SOURCE: Hub­Spot

Con­tent strat­e­gy is a phrase that means a lot of dif­fer­ent things to a lot of dif­fer­ent peo­ple.

For some, it’s a rig­or­ous, drawn-out process that can take months to com­plete. For oth­ers, it’s a hand­ful of slides. Or worse, what­ev­er it takes for the client to sign off the annu­al retain­er. It usu­al­ly depends on the agency or in-house team you’re work­ing with.

Prod­uct man­age­ment, by com­par­i­son, is more stan­dard­ized. And arguably more sophis­ti­cat­ed. It relies on a range of frame­works and mod­els that help prod­uct man­agers:

  • Under­stand their users
  • Build a user-base
  • Plan for the future
  • Pri­or­i­tize their time
  • Stay focussed on the big pic­ture

Steve Mess­er is a prod­uct man­ag­er on GOV.UK, the Unit­ed Kingdom’s online por­tal. As user bases go, GOV.UK is pret­ty mas­sive. On a typ­i­cal day, it gets around 4.9 mil­lion ses­sions from 3.5 mil­lion unique users.

Steve agreed to talk me through a hand­ful of prod­uct man­age­ment prac­tices that would ben­e­fit any con­tent strate­gist or cre­ator. If you have ques­tions or want to learn more about any­thing men­tioned below, you can con­tact or fol­low Steve on Twit­ter at @StevenJMesser.

Product Management Practices for Content Marketing

1. Generative and Evaluative User Research

Prod­uct man­agers are seri­ous about user research. It’s one of the key parts of their role. And they don’t just comb the inter­net for stats to drop into their decks. They sur­vey users on a reg­u­lar basis to find out what they’re think­ing and how their prod­uct could be improved.

Why is this so impor­tant? Steve says, “You don’t want to spend time build­ing the wrong thing. That’s a lot of wast­ed effort. For exam­ple, you could build an app which solved a prob­lem you’ve been hav­ing for years — but with­out estab­lish­ing whether any­one else needs that prob­lem solved, you’ll just have wast­ed a ton of mon­ey.”

Prop­er research can help you build the right thing, but it can also help you build it right. A good mantra for prod­uct devel­op­ment is ‘You are not the user,’ which reminds you that not every­one sees the world the same way. It’s impor­tant to under­stand the diver­si­ty of your user base.”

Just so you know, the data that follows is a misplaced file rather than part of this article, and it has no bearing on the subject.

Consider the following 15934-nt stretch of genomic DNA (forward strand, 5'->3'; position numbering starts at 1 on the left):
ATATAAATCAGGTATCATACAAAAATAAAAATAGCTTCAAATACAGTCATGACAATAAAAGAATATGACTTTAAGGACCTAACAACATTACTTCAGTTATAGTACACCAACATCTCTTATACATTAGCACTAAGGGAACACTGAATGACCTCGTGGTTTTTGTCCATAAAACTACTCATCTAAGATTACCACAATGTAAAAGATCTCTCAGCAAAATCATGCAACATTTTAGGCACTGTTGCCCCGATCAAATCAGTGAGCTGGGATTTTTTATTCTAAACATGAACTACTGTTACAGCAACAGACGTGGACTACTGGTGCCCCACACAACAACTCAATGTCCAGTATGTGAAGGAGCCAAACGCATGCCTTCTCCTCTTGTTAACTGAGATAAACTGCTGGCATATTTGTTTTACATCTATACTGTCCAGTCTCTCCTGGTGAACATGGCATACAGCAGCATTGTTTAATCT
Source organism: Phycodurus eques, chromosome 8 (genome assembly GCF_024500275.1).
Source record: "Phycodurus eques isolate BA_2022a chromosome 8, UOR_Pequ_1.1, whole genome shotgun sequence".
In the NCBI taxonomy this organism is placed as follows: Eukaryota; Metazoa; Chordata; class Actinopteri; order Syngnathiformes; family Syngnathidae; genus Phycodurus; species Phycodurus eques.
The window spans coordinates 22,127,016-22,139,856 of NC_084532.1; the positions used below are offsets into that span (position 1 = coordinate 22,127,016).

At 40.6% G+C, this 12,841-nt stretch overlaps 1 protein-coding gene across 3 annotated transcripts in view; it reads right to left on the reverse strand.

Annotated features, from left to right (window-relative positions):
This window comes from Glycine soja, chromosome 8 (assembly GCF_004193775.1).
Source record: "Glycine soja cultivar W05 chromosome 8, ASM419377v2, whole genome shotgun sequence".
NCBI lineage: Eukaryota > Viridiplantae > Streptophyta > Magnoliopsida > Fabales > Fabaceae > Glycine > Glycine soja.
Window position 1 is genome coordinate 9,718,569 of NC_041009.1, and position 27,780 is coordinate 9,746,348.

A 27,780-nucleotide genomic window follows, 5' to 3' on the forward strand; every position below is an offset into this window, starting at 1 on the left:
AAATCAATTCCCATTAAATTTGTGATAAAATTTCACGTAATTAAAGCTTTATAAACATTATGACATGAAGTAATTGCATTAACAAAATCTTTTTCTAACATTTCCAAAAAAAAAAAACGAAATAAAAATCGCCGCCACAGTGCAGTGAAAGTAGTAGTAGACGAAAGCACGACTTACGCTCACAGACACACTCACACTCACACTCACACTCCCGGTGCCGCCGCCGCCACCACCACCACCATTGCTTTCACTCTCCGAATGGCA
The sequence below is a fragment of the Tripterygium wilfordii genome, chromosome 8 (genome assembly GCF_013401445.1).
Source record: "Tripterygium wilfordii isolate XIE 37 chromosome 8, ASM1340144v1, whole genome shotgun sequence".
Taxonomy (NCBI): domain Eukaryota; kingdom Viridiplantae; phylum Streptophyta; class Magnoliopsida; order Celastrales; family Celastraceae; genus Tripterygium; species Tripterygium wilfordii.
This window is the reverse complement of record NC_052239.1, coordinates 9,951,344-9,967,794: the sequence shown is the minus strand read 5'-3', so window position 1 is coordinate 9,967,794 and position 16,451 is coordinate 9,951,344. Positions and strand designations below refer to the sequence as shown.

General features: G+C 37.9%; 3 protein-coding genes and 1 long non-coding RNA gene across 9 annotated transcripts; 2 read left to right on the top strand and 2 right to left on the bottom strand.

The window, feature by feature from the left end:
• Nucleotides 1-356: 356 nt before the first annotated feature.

An inter­est­ing dis­tinc­tion Steve talked me through was how prod­uct man­agers dif­fer­en­ti­ate gen­er­a­tive and eval­u­a­tive research.

Gen­er­a­tive research helps you define the prob­lems to solve, and eval­u­a­tive research helps you work out how well you’ve solved those prob­lems.”

Mar­keters and prod­uct man­agers alike review quan­ti­ta­tive data on a reg­u­lar basis so they can keep track of user behav­ior and per­for­mance. But I won­dered how often Steve’s team sur­veyed their users to gain qual­i­ta­tive insights.

We try to hold research ses­sions with users once every two weeks, which helps us stay cur­rent and pick up on changes in user behav­ior.”

Things to stop doing

Cher­ry-pick­ing stats that back up assump­tions that you’ve already made.

Things to start doing

Hav­ing real-life con­ver­sa­tions with users on a reg­u­lar basis to find out more about them.

2. Early Adopter Mindset

Any con­tent mar­keter who has launched a new domain or brand knows how hard it can be. Things take a while to get going. Often, you spend your first few months pub­lish­ing con­tent that gets seen by next to no one. It’s pret­ty crush­ing.

Prod­uct man­agers share our pain. They’re well-versed in launch­ing apps and star­tups from scratch. And, true to form, they have a method­ol­o­gy of their own for iden­ti­fy­ing and reel­ing in those pre­cious “ear­ly adopters.”

Ear­ly adopters will help your idea get off the ground,” Steve says. “They’re usu­al­ly peo­ple very inter­est­ed in the area you’re work­ing in, so they’re hap­py to answer ques­tions and test things, in return for being one of the first peo­ple to use a new prod­uct.”

A great way to onboard ear­ly adopters is dur­ing your user research phase.

Start off any new project with at least 20 cus­tomer inter­views. That’ll give you a good idea of what to cre­ate and who it’s for. A great ques­tion to ask at the end of inter­views is: ‘Is there any­one else you think we should speak to who’d be inter­est­ed in what we’re doing?’ Most peo­ple who are pas­sion­ate about some­thing will know oth­ers who are too. Then you can build a com­mu­ni­ty around what you’re doing.”

So, where can we find these peo­ple?

Fig­ure out where they’ll be and speak to them — and not nec­es­sar­i­ly online. This might mean speak­ing to peo­ple out­side a super­mar­ket, near a trav­el agency, on the bus, or on forums”

Things to stop doing

Star­ing at your ana­lyt­ics wish­ing some­one would vis­it your new site.

Things to start doing

Fig­ur­ing out where your ear­ly adopters hang out, con­tact­ing them, and ask­ing for intro­duc­tions.

3. Roadmapping

Prod­uct man­agers are seri­ous about roadmaps. And it turns out they hate it when peo­ple con­fuse Gantt charts with roadmaps. Steve explains: